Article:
Upping the ante, the DMK on Monday announced demonstrations across Tamil Nadu on September 20 against Home Minister Amit Shah's pitch for Hindi as a common language, while Makkal Needhi Maiam leader Kamal Haasan warned of an "exponentially bigger battle" than the 2017 pro-Jallikattu protests against "imposition" of the language. Tripura Chief Minister Biplab Kumar Deb, however, hit out at those opposing Hindi as the 'national language', saying "they have no love for the country".
"I am supporting Hindi as the national language as most of the people of our country speak Hindi," the BJP leader said, endorsing Shah's remarks made on the occasion of Hindi Divas on Saturday that have riled the southern parties, including the BJP's ally AIADMK, and the Left.
In BJP-ruled Karnataka, where Congress veteran Siddaramaiah and the JD(S) have come out strongly against Shah's statements, Chief Minister BS Yediyurappa asserted that Kannada is the principal language in the state and its importance would never be compromised. "All official languages in our country are equal. However, as far as Karnataka is concerned, #Kannada is the principal language," he tweeted.
DMK chief MK Stalin said his party's agitation was the first phase of protest on Hindi issue and the further course of action will be decided on the basis of central government's response and consultations with like-minded parties. The agitation was to nip in the bud the "adverse effects of Hindi imposition on mother Tamil and the mother tongue of people of other (non-Hindi speaking) states", a resolution adopted at a party meet said.
Opposing any attempt to "impose" Hindi, Haasan said that unity in diversity was the promise made to the people when India became a republic. "Now, no Shah, Sultan or Samrat must renege on that promise. We respect all languages, but our mother language will always be Tamil," he said in a video. Haasan, referring to the 2017 pro-jallikattu protests here, said "it was just a protest, the battle for our language will be exponentially bigger than that." India or Tamil Nadu "does not need or deserve such a battle."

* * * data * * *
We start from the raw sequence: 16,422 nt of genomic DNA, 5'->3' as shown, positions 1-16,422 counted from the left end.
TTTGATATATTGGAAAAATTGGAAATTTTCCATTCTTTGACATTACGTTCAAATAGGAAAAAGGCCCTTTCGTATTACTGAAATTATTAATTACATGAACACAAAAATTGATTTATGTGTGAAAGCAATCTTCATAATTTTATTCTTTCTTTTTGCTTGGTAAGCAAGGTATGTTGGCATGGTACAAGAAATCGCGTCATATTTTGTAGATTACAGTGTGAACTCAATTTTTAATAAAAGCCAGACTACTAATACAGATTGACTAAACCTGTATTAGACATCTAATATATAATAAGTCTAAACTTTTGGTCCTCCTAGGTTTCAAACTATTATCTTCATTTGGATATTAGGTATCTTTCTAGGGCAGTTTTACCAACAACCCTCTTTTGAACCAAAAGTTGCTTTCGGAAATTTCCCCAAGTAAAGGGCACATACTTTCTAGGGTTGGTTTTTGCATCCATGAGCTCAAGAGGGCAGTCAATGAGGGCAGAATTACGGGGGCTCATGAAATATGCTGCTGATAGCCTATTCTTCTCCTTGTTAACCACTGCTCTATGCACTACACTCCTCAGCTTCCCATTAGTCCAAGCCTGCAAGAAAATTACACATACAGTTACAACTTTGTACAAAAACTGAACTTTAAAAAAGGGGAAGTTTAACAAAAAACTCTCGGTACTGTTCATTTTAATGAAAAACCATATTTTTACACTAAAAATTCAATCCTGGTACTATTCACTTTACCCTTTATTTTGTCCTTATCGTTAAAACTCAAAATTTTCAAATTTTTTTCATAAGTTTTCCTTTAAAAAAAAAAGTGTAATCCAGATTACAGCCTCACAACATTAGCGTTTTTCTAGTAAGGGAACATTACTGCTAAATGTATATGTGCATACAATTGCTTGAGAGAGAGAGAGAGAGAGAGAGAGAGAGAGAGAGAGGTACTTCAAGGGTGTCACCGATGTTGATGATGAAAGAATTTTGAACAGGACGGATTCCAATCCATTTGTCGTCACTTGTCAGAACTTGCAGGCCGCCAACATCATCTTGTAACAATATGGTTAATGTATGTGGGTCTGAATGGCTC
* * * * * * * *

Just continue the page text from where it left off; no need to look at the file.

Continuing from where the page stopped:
In January 2017, massive protests were held in Tamil Nadu seeking nod to hold bull taming sport 'Jallikattu' after it was banned by the Supreme Court, following which a law was passed by the Tamil Nadu Assembly to allow it. Referring to the country's National Anthem, Haasan said, "Most of the nation happily sings its National Anthem in Bengali with pride, and will continue to do so".
"The reason is the poet (Rabindranath Tagore) who wrote the National Anthem gave due respect to all languages and culture within the Anthem," he said. Tamil Nadu was witness to the anti-Hindi agitation in the 1960s taken forward by the DMK.
Shah remarks have evoked mix reactions across the country with over 50 eminent Bengali personalities from different walks of life calling upon the people to give "due respect to all languages" and "resist attempt to impose just one".
Taking to Facebook, they issued a statement on Monday, urging people to register a strong protest against any bid to edge out Bengali language from their lives. Among the signatories are poet Subodh Sarkar, poet- columnist Binayak Bandyopadhyay, elocutionists Urmimala Basu and Jagannath Basu and independent filmmaker Pradipta Bhattacharya.
West Bengal Chief Minister Mamata Banerjee had said that people should respect all languages and cultures but not at the cost of their mother tongue. Congress leader Rahul Gandhi on Monday tweeted that India's many languages are not its weakness.
"Hindi continues to grow, this is what we all want, but by putting pressure, by doing something, it is not appropriate to use that issue only for votes," party leader Rajiv Shukla said at a media briefing on Monday.
The Congress had on Saturday said the three-language formula should not be tinkered with and controversies must not be stirred up on "emotive" issues settled by Constitution-makers. Meanwhile, CPI leader and Rajya Sabha MP Binoy Viswam wrote to Prime Minister Narendra Modi criticising Shah's statement.
"People justifiably believe that the Home Minister was advancing the idea of 'One Nation, One Language', which is unacceptable to a multi-linguistic country like India," he said.